MARCOS GARUTIPostgraduate programs
One of the new center’s ambitions, the feasibility of which is still being evaluated, is to create a post-graduation program involving the three universities. The three institutions have a tradition in bioenergy studies, above all in the area of agronomy, where USP and Unesp have particularly distinguished themselves in biomass conversion, which is well developed at Unicamp, and in genomics, within the scope of the FAPESP Sucest (Sugarcane Est) Program, which mapped out the functional gene fragments of sugarcane. Better known as the Cane Genome Program, this project was started in 1999 by some 240 researchers, led by Professor Paulo Arruda, from Unicamp, with funding from FAPESP and the Sugar and Alcohol Producers Cooperative of the State of São Paulo (Coopersucar). After 2003, Glaucia Mendes Souza, from USP’s Institute of Chemistry assumed coordination of Sucest and started the Sucest-FUN Project, comprising a network of researchers dedicated to functionally analyzing sugarcane genes and identifying those genes associated with certain agronomic characteristics.
The center will also promote an increase in the number of researchers working in the bioenergy field in the state of São Paulo. In the introductory phase, the three universities are likely to hire 17 teachers and researchers. This number should reach around 50, as new investments in the center are made by the government. Mapping out the professionals acting in the three São Paulo institutions was carried out by the Bioenergy Research Committee that organized the center proposal, comprising the scientific director of FAPESP, Carlos Henrique de Brito Cruz, and professors Antonio Roque Dechen, from USP’s Luiz de Queiroz Higher School of Agriculture, Nelson Ramos Stradiotto, from the Institute of Chemistry of Unesp, and Luís Augusto Barbosa Cortez, from the School of Agricultural Engineering at Unicamp.
In the mapping out exercise 456 teachers and researchers were consulted, 365 of whom, or 80% of the total, filled in the questionnaire. The conclusion was that there is a significant number of researchers from the three universities who are conducting research into bioenergy and that their capabilities are concentrated on the production of biomass and on industrial processes linked to the production of bioenergy. “Brazilian presence in international publications is significant in the area of agronomy and the development of varieties of sugarcane, but it’s not as expressive in other areas”, says Cortez, from Unicamp. “We need to invest in research so that Brazil can seek to be leader in all areas, because it’s not enough to be strong in just some of them”, he says.
There is a relatively low number of researchers who work, for example, in the area of automotive engines, which poses a problem for the future of flex-fuel engines for ethanol and gasoline – they currently only exist in Brazil, are not the target of major investment by the local auto assemblers and will tend to lose competitiveness to gasoline and diesel engines, the development of which is being driven by the head offices of the auto manufacturers. “Having identified the strangulation points we shall be able to define better where to allocate human resources, reinforcing already existing areas and filling the gaps in the less researched areas”, says Antonio Roque Dechen, from Esalq-USP. For Nelson Stradiotto, from Unesp, increase in the number of researchers and encouraging the formation of PhDs will allow the country to be able to rely on a new generation of scientists working on cutting edge themes over the next 10 years. “We have to think big, because that’s what the United States is doing today”, he says.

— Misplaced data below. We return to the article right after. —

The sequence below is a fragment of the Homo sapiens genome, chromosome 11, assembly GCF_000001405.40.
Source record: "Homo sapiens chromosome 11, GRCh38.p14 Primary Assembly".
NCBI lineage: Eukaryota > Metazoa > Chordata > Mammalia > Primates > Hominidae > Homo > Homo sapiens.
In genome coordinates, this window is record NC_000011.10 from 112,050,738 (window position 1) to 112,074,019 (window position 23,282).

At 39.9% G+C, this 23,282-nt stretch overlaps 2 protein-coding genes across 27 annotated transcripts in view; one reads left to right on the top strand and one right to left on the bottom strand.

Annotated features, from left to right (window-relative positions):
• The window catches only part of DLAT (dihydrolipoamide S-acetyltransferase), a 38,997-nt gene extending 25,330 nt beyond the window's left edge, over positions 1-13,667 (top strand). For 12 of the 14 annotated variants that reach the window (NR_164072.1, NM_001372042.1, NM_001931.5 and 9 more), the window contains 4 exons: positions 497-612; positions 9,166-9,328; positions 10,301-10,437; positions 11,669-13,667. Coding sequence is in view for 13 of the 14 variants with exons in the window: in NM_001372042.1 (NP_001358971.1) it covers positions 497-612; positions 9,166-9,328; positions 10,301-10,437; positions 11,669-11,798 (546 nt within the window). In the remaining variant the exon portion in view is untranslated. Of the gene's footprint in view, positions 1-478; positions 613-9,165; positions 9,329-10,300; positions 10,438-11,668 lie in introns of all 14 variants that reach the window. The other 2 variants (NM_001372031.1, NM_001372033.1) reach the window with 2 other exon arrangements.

Another area that has a limited number of researchers is that of biorefineries. This is an area that is looking to develop chemical inputs and green polymers, stimulating the substitution of oil by ethanol as a raw material. “The goal of the center is not simply to produce more fuel at a lower cost, but to produce wealth from knowledge. If we want biomass to succeed fossil fuels we need to make it as profitable as oil, by investing in new applications, like power generation and alcohol-chemistry, which expand income for the sector and for society”, says Cortez.
MARCOS GARUTICompetitive advantage
The scientific basis produced by the initiative seeks to help Brazil compete with other countries, notably the United States, in the transition to second generation technology; the technology that promises to extract energy from cellulose. Brazil, which has the most efficient first generation, ethanol-from-sugar-cane sucrose technology, has a competitive advantage in the second-generation technology race, which is its enormous availability of biomass, in the form of bagasse and cane-straw. Such substrates correspond to two thirds of the energy available in sugarcane and today they are burned or used to generate electricity. However, the country has not invested as much as its competitors in overcoming the technological challenges that persist – even today, there is no economically feasible technology for extracting energy from cellulose. To overcome these challenges and look for win-win situations that will have an impact, the center will invest in basic research, leaving other, already existing initiatives with the problem of coming up with incremental advances. Applied research and technological development carried out at the center are likely to take place in cooperation with the private sector.
The new center is going to be incorporated into the effort of the FAPESP Bioenergy Research Program (Bioen), which was launched in July 2008 with the objective of advancing in basic science and technological development related to the generation of power from biomass. In addition to looking to make the Brazilian biofuel economically competitive, the center has a socio-environmental goal, which is to produce knowledge that is capable of improving the sustainability indicators in the sugarcane production chain. “The fundamental strategy of the center is to increase the number of scientists in basic science areas that are related to the themes of FAPESP’s Bioen Program in São Paulo”, said Brito Cruz, scientific director of the Foundation. “It’s very significant that the state government has approved the proposal of FAPESP and of the universities, guaranteeing additional support by way of direct investment for a research program organized by the Foundation”, he stated.